A sudden death in a business can create discomfort as other partners struggle to figure out the new company ownership. In the case of single-member LLCs, a death can mean the end of the company. However, unlike sole proprietorships and partnerships, LLCs can survive beyond the deaths of their owners. Whether it does or not is determined by the LLC’s operating agreement.
Look for a provision in the operating agreement that discusses death of members. If there is no such provision, look for an area that discusses transferring ownership interest. A death should be treated as nothing more than a transfer of interests between the deceased member and the person who is that member’s rightful heir.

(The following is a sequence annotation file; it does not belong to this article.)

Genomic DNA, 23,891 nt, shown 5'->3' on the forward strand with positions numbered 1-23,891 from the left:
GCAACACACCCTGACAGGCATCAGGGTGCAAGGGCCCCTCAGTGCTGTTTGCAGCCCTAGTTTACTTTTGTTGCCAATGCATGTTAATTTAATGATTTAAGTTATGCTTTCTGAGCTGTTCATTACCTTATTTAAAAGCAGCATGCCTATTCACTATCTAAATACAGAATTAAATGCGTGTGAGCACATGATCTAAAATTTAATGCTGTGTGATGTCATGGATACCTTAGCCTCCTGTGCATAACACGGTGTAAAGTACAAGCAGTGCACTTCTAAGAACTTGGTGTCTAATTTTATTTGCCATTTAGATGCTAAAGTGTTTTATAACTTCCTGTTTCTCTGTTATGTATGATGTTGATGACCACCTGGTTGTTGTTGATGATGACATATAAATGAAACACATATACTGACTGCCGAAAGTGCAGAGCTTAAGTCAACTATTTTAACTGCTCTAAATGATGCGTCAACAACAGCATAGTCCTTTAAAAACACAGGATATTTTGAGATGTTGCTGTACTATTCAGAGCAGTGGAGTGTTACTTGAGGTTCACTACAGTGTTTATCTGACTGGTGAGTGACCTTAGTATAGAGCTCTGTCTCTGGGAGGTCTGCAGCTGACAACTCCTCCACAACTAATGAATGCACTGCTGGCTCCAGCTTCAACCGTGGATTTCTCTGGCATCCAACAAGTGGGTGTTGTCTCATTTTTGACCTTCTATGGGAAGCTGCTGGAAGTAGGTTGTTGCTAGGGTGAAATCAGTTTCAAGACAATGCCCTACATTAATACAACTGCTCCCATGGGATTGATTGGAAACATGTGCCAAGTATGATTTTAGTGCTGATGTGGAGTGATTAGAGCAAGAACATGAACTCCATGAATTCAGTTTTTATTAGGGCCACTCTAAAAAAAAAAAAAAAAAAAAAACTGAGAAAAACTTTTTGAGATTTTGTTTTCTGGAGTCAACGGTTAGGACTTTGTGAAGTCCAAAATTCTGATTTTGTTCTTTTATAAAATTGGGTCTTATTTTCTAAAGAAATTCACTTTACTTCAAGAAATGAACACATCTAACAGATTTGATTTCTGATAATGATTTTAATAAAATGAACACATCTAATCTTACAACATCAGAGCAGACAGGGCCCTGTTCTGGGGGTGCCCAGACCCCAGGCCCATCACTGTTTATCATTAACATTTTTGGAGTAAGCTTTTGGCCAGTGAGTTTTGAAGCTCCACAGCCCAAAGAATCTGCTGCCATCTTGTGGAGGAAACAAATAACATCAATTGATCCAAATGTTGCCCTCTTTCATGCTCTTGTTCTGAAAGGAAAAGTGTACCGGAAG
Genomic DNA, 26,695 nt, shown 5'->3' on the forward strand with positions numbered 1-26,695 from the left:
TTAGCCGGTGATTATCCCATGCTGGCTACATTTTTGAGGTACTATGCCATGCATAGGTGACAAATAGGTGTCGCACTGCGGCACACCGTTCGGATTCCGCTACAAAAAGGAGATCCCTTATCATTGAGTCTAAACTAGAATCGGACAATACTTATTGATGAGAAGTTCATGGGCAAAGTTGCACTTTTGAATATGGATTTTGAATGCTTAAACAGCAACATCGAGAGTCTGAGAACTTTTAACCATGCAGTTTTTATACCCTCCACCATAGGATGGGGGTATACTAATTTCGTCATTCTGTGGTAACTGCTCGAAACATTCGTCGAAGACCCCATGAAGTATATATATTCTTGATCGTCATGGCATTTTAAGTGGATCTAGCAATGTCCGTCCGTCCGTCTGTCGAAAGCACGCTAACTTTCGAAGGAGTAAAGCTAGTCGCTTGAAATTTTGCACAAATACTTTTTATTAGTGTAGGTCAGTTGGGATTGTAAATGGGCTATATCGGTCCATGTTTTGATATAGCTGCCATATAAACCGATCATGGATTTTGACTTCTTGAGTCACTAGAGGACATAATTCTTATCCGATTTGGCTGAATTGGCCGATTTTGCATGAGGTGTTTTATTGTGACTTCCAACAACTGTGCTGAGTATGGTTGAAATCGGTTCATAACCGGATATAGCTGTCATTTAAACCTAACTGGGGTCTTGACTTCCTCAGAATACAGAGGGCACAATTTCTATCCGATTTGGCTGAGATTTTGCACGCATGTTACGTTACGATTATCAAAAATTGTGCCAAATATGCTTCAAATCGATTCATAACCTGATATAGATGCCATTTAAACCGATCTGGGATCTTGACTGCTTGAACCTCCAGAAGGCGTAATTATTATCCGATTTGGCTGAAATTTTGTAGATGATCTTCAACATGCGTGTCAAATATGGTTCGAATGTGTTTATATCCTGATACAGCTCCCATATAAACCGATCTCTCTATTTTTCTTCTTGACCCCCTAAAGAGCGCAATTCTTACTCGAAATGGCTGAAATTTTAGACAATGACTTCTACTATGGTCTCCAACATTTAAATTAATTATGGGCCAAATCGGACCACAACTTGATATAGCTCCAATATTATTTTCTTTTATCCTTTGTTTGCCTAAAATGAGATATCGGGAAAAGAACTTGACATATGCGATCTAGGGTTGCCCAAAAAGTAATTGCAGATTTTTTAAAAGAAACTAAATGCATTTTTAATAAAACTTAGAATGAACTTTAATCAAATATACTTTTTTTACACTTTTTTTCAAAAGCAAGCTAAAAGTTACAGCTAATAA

The member may have given his ownership interest in the LLC to someone else in his will. Unless the operating agreement prohibits or somehow conditions this, the transfer is legitimate. But even if the LLC is not named in the will, the deceased member’s next of kin will automatically inherit his ownership interest unless the operating agreement says otherwise.
Single-member LLCs follow the same rules. The owner’s named beneficiary or next of kin inherits the LLC unless the operating agreement specifically indicates that the LLC dies with the single member.